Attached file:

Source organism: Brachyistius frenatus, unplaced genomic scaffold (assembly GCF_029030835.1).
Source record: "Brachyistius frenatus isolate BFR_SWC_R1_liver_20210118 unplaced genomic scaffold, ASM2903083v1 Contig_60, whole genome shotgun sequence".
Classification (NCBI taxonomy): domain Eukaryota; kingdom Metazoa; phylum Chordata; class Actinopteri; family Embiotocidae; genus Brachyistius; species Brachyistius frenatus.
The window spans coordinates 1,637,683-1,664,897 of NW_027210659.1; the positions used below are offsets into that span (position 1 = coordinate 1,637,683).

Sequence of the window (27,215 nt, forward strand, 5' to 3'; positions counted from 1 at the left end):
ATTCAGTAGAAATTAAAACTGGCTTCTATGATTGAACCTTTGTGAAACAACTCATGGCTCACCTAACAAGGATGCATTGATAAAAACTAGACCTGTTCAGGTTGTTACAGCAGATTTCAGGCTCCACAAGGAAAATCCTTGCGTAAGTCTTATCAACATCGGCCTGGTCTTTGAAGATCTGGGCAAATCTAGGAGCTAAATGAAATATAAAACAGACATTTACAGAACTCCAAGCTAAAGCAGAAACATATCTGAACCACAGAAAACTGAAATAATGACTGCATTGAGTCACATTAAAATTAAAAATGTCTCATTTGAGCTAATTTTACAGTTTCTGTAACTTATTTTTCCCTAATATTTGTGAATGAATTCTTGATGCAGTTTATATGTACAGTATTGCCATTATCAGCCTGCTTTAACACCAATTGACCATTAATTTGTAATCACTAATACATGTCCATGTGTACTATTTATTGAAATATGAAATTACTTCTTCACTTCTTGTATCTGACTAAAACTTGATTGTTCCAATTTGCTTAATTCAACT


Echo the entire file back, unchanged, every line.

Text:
Source organism: Brachyistius frenatus, unplaced genomic scaffold (assembly GCF_029030835.1).
Source record: "Brachyistius frenatus isolate BFR_SWC_R1_liver_20210118 unplaced genomic scaffold, ASM2903083v1 Contig_60, whole genome shotgun sequence".
Classification (NCBI taxonomy): domain Eukaryota; kingdom Metazoa; phylum Chordata; class Actinopteri; family Embiotocidae; genus Brachyistius; species Brachyistius frenatus.
The window spans coordinates 1,637,683-1,664,897 of NW_027210659.1; the positions used below are offsets into that span (position 1 = coordinate 1,637,683).

Sequence of the window (27,215 nt, forward strand, 5' to 3'; positions counted from 1 at the left end):
ATTCAGTAGAAATTAAAACTGGCTTCTATGATTGAACCTTTGTGAAACAACTCATGGCTCACCTAACAAGGATGCATTGATAAAAACTAGACCTGTTCAGGTTGTTACAGCAGATTTCAGGCTCCACAAGGAAAATCCTTGCGTAAGTCTTATCAACATCGGCCTGGTCTTTGAAGATCTGGGCAAATCTAGGAGCTAAATGAAATATAAAACAGACATTTACAGAACTCCAAGCTAAAGCAGAAACATATCTGAACCACAGAAAACTGAAATAATGACTGCATTGAGTCACATTAAAATTAAAAATGTCTCATTTGAGCTAATTTTACAGTTTCTGTAACTTATTTTTCCCTAATATTTGTGAATGAATTCTTGATGCAGTTTATATGTACAGTATTGCCATTATCAGCCTGCTTTAACACCAATTGACCATTAATTTGTAATCACTAATACATGTCCATGTGTACTATTTATTGAAATATGAAATTACTTCTTCACTTCTTGTATCTGACTAAAACTTGATTGTTCCAATTTGCTTAATTCAACT